The top six most frequent demolition-related accidents include building collapses, falling from heights, being struck by falling objects or flying debris, machine accidents, electric shocks, and slipping/tripping/falling/stumbling. Together, these incidents account for 96 percent of all fatalities in demolition work, with building collapse being the chief cause of death.
There’s also no question that building and environmental remediation tasks have inherent risks, as workers must identify and dispose of asbestos, lead, radioactive waste and other hazardous materials, as well as clean up materials that are flammable, corrosive or toxic. As such, CVE has built a comprehensive training program and requires its technicians to maintain up-to-date certifications to stay abreast of industry changes and best practices.
“Whether it’s first aid, OSHA certifications, toolbox training, safety awareness—we train the heck out of our guys,” Jason says.
“We also employ state-of-the-art processes and equipment to augment safety and enhance project delivery,” Glenn explains. He points to examples such as dry ice blasting, an efficient and cost-effective way for technicians to remove lead paint and black mold. Also called dry ice cleaning, CO2 blasting or dry ice dusting, this method is similar to sand blasting where media is accelerated in a pressurized air stream to clean or prep surfaces. But instead of using hard, abrasive media to grind on a surface—which is potentially damaging—dry ice blasting uses compressed air to accelerate soft, dry ice “pellets” to a high velocity, creating mini explosions that lift underlying substrates in a manner that is non-abrasive, nonflammable and nonconductive. “This method also results in cleaner projects because the dry ice dissipates when it comes into contact with surfaces, so there are no secondary contaminants such as solvents or grit media to clean up,” Glenn says. “And because dry ice takes oxygen from the air, we protect our staff by installing engineering controls in confined spaces. Special training from the manufacturer is also necessary.”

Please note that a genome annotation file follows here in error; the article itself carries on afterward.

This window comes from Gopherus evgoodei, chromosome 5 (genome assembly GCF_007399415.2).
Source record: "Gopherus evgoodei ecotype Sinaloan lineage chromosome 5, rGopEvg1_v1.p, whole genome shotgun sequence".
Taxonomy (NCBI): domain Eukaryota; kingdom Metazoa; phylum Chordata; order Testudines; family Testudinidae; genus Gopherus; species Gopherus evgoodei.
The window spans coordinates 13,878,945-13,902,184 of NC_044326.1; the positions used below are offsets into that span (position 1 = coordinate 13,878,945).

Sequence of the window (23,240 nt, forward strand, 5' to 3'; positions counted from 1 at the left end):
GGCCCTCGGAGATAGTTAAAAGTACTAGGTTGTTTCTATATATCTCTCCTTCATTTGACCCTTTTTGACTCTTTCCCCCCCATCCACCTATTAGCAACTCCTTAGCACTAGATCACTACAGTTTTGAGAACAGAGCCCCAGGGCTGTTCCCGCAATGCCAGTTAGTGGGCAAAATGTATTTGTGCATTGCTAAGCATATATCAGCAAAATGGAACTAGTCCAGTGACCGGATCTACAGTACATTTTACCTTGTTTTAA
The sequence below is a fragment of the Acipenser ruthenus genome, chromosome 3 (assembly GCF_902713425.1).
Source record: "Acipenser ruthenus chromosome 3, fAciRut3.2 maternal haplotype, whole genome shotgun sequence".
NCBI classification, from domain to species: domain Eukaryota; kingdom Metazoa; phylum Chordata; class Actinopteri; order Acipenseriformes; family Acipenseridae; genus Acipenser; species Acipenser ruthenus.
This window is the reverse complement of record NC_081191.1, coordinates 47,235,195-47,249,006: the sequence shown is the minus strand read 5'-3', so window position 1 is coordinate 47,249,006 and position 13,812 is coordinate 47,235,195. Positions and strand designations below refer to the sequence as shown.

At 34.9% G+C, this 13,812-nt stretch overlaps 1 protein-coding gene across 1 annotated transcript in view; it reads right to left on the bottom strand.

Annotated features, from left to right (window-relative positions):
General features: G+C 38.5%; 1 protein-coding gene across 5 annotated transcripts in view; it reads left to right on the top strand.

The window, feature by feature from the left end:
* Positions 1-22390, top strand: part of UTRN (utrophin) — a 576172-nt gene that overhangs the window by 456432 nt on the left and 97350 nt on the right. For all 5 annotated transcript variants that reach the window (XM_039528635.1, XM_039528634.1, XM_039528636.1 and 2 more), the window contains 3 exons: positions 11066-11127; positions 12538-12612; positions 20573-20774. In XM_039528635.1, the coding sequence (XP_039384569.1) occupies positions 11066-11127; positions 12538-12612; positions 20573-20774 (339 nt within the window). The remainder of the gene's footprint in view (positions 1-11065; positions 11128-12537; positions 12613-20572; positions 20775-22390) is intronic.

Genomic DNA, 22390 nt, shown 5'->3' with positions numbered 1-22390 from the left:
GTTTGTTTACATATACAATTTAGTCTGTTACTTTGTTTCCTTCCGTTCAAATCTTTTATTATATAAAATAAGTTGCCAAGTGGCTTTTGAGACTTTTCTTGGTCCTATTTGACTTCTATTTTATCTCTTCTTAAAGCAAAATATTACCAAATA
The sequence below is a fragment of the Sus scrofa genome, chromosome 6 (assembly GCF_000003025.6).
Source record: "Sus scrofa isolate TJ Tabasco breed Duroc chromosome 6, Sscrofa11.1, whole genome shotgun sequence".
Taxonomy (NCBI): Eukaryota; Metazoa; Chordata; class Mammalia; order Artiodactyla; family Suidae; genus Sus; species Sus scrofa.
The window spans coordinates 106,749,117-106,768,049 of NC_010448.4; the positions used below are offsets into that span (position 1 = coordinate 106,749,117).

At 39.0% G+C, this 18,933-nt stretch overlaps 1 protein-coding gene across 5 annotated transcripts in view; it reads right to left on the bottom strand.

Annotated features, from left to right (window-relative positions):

Operating Like a Team
In his experience leading others, Jason says he’s found that being “a coach, not a cop” is the most effective way to connect with his team.
“If you take care of your people, they’ll take care of you. The camaraderie here is really good. Our atmosphere is supportive through daily coaching, having positive interactions with others and acknowledging people at the start of every day,” Jason says.
In addition to an in-house safety awards program designed to recognize exemplary work performance, the company has various incentives to boost staff’s morale and solidarity. “We attend sporting events together and, recently, we did a clay pigeon trap shoot. Incentives like these serve to encourage our employees and instill confidence in the company through the idea that ‘we are in this together, we are one,’” he says.
According to Jason, a tightknit family-like atmosphere is one compelling reason people choose to work at the company. Another is a shared spirit of altruism.
Team members financially support and volunteer with a variety of local community programs, such as Habitat for Humanity of Sonoma County and local high school sports programs. Last year, when nearly 9,000 wildfires ravaged the state of California, the staff passed out waters to first responders, volunteered their time and talents to help community members and made donations to the Salvation Army.
Whether it’s serving clients through innovative project solutions, investing in resources to properly train and safeguard staff, or selflessly taking care of their community, the leaders and staff at CVE Contracting Group and Central Valley Environmental are clearly passionate about people.